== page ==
October 3, 2016
One of my great passions is Big Junk Art – I just love cardboard. So when Holywell school gave me the go ahead for a Big Art Project at the end of term; I was thrilled.
After laying out a rough framework of boxes, I set to work with the gaffer tape and rolls and rolls of masking tape – in fact I realised, at the end of the project, that I had used the entire schools supply!
Once the skeleton was reasonably firmly fixed together and safe from the enthusiasm of the year one and two children, we embarked on the next stage of fleshing out. This needed a pile of another expensive resource – newspaper.
I was lucky that a big group of year 4 girls were happy to help during their lunch hour, as the end of term was looming. They were an efficient team – some scrunching the newspaper into balls others attaching it with the masking tape. Piece by piece the beast began to take shape.
Read more Violet, the Vocabulary Dragon, by @skybluepink
January 18, 2016
A report issued by the World Bank suggests that India’s economic progress could be severely hampered, with an additional 45 million pushed into poverty, due to the effects of climate change. While Prime Minister Modi makes his position clear vis-à-vis developed nations, the government does not appear to be taking enough cognisance of the devastating effects of climate change at home.
Climate change is real and unless serious action is taken there is no way back. There is no plan B and unless our space exploration explodes a million fold and we get extremely lucky, we do not have another planet to call home. So climate change is here to stay and will affect everyone – most of all the marginalised. Within that subset, the vulnerable – women and children – are most likely to see its full-blown effects. Throughout the world, natural disasters and severe weather events tend to impact women more than men. In developing countries, this problem is compounded when several other factors such as malnutrition, inequitable distribution of power and gender roles that are unfavourable to women are added to the mix.
Read more Why Climate Change Impacts Indian Women More Than Men by @rupandemehta
November 18, 2015
The government has just announced plans to revise the Politics A-Level Curriculum. Feminism has been removed entirely, apart from a mention of the Suffragettes and Suffragists and the proposed curriculum only contains one female political thinker out of seven: Mary Wollstonecraft. The problem with erasing and writing women out of history is that we only get half the story.
When women are underrepresented in society, the government should be working to address this problem. It has been said that you cannot be what you cannot see. Female role models are important. Women like Kimberlé Crenshaw, who coined the theory of intersectionality, Catherine MacKinnon, an American feminist lawyer, Emma Goldman, anarchist and political activist, Audre Lorde, black feminist writer, Ayn Rand, Russian novelist and philosopher and Simone de Beauvoir, French writer, political activist and social theorist. We must show women to be inspired by and be taught that the ideas of feminism and gender equality are important.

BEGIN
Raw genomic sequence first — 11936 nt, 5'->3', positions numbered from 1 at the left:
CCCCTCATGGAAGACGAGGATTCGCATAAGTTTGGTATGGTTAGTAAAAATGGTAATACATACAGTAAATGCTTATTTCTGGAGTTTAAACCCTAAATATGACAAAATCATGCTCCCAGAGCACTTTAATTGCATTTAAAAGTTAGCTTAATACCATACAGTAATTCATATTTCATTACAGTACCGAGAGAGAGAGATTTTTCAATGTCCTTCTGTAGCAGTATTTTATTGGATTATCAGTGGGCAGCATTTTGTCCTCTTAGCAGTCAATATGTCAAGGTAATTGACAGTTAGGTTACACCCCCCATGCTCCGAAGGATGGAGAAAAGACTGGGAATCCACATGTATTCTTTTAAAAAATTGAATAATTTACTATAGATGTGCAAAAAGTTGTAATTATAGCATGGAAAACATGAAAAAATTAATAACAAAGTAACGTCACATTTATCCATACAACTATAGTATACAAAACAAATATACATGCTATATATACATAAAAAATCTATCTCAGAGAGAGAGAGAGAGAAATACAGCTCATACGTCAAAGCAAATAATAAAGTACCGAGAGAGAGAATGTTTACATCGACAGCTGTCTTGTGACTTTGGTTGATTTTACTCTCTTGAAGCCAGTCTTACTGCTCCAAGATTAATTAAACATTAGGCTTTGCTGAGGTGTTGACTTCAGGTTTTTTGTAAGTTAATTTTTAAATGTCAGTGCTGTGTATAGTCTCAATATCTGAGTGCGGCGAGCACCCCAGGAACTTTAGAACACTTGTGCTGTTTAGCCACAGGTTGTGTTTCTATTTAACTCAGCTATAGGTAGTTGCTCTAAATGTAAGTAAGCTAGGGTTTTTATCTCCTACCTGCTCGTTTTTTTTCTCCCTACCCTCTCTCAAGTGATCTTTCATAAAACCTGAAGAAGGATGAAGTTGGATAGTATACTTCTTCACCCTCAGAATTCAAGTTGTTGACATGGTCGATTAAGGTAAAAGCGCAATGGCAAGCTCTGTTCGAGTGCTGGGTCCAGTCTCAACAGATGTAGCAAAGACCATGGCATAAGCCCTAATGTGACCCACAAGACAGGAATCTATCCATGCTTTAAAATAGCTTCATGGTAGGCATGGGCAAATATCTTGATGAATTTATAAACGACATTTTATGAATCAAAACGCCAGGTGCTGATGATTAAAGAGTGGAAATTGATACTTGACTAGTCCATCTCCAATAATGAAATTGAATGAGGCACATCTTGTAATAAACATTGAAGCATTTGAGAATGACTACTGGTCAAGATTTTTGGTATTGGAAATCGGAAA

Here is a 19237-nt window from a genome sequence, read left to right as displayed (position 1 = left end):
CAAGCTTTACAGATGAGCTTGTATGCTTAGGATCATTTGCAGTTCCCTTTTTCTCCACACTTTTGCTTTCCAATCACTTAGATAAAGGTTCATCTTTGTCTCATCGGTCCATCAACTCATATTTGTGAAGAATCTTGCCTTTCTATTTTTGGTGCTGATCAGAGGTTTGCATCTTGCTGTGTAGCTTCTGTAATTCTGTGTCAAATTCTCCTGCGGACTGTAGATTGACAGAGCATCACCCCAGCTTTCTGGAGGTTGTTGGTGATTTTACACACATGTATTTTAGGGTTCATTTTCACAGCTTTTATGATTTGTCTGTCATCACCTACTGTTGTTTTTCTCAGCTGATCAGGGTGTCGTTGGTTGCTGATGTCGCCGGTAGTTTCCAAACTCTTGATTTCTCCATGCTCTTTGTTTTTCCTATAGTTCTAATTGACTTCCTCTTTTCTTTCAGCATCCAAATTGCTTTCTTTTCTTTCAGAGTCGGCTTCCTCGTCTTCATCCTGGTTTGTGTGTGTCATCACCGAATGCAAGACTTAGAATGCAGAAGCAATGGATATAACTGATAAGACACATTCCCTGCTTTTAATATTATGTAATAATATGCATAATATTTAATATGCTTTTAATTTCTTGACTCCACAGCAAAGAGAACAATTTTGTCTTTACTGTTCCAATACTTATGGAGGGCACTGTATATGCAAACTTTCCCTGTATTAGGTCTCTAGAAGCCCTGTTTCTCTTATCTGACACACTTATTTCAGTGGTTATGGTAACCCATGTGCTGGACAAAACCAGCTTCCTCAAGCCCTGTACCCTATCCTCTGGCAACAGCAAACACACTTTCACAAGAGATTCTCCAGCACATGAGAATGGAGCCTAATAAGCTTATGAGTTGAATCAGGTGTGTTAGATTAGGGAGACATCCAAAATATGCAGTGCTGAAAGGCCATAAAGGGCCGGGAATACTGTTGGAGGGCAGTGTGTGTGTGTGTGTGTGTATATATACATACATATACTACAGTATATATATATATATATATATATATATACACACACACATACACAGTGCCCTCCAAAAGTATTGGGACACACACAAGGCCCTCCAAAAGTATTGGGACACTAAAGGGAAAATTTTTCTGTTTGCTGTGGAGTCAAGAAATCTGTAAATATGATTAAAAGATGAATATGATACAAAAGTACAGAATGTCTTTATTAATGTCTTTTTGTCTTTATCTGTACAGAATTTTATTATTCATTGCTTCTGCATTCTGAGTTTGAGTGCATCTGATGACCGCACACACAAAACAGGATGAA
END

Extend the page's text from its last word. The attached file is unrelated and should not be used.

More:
Earlier this year, Jesse McCabe used a petition to keep women on the music curriculum. Together we can use public pressure to make sure that the same happens with the Politics curriculum. There is no excuse for this. There is no reason why the Department of Education and Ofqual shouldn’t get this right. Join me in asking that they change this, so that the curriculum reflects the work, thought and achievements of women.
On social media, use #femalethinkers and let us know who your favourite female political thinkers are.
August 27, 2015
I started wearing a Fitbit fitness tracker so I could log my running progress more easily, but wearing it all day, I started to notice a pattern: on days when I teach, I walk miles further than on days when I don’t. Digging deeper into the data, I found that I am never sedentary during my classes: my activity level always registers as light or moderate, even if I am facilitating a (mostly) seated discussion. How does that work? I suppose running up to the white board to illustrate a point or spell out a word explains a good deal of it.
For a while now, my efforts to engage students as whole people have included awareness of the body, thanks in part to the influence of bell hooks. I teach my writing classes (both composition and creative–yes, labeling the distinction that way is problematic) hand yoga; when students start drifting off when they should be writing or reading, I encourage them to move—however they can and wish to (barring ways that impinge on other students’ rights)—instead of falling asleep. Moving into different groups, or into different classroom arrangements for different classroom arrangements also helps keep the energy levels up. These kinds of activities, however, are a little different from what my fitness tracker is recording.
Read more What wearing a fitbit taught me about teaching